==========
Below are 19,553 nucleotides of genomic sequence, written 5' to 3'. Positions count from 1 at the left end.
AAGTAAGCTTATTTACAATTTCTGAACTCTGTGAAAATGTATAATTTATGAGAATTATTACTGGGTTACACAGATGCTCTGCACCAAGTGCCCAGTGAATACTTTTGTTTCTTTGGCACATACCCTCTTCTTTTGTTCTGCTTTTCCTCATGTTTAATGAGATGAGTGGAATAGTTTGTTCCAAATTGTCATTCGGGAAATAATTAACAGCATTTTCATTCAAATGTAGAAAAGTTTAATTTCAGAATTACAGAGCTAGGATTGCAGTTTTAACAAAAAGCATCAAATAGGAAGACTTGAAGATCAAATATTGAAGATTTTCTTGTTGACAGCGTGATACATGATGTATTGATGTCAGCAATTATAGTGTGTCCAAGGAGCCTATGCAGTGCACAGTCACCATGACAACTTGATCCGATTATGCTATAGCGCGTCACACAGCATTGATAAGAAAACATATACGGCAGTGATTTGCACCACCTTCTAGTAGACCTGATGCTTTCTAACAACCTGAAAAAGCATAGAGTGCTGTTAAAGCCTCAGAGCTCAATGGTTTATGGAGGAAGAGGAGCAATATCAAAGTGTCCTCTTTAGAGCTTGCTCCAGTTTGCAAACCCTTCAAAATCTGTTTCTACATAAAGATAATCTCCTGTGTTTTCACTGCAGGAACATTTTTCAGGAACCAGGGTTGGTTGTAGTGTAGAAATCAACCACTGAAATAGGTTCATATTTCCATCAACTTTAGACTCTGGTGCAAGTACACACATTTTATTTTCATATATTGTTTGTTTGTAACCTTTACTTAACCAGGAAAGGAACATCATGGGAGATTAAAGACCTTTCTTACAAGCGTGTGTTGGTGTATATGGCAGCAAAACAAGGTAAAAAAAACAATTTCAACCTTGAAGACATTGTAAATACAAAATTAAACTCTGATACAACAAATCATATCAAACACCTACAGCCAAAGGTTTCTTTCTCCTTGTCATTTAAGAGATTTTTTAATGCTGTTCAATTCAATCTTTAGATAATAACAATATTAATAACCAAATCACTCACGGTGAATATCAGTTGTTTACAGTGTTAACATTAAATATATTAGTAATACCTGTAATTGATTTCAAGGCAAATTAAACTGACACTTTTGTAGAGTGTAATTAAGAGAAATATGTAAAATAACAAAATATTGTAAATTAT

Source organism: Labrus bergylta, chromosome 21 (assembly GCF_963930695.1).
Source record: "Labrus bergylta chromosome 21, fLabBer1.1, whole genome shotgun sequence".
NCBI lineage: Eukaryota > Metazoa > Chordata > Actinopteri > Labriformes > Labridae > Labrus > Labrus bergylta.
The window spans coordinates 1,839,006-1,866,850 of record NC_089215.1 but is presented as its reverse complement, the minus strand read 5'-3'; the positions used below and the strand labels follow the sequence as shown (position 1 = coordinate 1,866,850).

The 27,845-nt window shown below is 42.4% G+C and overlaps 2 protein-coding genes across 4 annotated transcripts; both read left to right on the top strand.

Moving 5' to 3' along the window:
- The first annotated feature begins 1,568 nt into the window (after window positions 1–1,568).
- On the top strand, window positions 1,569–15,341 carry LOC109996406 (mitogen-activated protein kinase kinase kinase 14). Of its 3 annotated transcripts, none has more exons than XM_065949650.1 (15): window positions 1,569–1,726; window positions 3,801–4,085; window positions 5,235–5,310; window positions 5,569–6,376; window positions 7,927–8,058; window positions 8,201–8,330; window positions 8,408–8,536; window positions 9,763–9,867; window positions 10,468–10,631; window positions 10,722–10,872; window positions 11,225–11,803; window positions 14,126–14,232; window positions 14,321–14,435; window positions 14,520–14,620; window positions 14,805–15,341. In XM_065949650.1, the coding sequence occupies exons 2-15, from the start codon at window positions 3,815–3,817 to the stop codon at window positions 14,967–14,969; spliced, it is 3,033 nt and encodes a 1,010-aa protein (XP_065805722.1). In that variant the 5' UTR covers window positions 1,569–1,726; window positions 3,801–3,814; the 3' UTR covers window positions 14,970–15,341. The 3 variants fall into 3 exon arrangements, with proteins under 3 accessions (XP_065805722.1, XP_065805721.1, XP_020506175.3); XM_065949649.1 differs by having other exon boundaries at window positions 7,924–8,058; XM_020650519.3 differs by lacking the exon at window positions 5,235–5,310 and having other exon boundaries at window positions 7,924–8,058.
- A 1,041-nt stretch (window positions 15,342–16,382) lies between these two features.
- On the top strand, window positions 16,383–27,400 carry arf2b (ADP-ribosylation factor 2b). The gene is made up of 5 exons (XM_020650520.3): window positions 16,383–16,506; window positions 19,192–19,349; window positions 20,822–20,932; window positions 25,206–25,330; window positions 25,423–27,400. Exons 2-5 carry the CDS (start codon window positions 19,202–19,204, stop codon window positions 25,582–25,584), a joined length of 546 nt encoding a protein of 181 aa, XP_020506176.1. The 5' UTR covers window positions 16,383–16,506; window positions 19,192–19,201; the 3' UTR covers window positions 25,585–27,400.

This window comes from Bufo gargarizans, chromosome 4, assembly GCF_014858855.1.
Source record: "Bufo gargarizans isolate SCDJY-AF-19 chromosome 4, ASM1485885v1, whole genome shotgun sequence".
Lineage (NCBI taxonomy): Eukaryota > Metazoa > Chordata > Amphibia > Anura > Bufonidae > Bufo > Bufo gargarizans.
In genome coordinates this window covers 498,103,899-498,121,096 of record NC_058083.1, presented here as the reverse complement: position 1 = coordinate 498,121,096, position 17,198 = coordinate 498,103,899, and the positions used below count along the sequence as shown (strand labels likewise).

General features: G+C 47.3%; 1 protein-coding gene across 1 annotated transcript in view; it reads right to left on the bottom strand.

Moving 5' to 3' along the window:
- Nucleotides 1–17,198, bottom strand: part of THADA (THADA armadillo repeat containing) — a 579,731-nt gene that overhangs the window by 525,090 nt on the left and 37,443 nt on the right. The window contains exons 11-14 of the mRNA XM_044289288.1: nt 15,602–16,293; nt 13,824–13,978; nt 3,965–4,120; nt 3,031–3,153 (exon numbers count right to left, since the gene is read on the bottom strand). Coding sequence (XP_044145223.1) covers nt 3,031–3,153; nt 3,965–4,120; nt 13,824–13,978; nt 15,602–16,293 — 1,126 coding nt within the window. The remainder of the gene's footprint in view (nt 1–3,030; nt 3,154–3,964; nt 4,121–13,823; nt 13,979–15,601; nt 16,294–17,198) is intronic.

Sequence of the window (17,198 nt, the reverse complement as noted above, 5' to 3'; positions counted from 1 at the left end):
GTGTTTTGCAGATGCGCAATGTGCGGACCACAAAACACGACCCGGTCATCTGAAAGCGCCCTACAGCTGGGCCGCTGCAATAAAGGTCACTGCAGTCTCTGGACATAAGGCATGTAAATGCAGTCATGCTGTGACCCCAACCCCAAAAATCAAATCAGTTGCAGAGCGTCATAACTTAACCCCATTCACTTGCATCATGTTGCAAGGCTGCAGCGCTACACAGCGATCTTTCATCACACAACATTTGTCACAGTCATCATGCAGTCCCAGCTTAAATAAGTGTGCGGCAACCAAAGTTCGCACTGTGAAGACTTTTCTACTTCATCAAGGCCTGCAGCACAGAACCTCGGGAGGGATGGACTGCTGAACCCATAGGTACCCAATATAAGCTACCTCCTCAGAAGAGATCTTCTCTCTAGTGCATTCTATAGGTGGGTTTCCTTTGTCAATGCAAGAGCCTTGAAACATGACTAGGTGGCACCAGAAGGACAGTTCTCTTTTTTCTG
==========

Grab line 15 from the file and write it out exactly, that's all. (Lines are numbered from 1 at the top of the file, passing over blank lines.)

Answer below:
Lineage (NCBI taxonomy): Eukaryota > Metazoa > Chordata > Amphibia > Anura > Bufonidae > Bufo > Bufo gargarizans.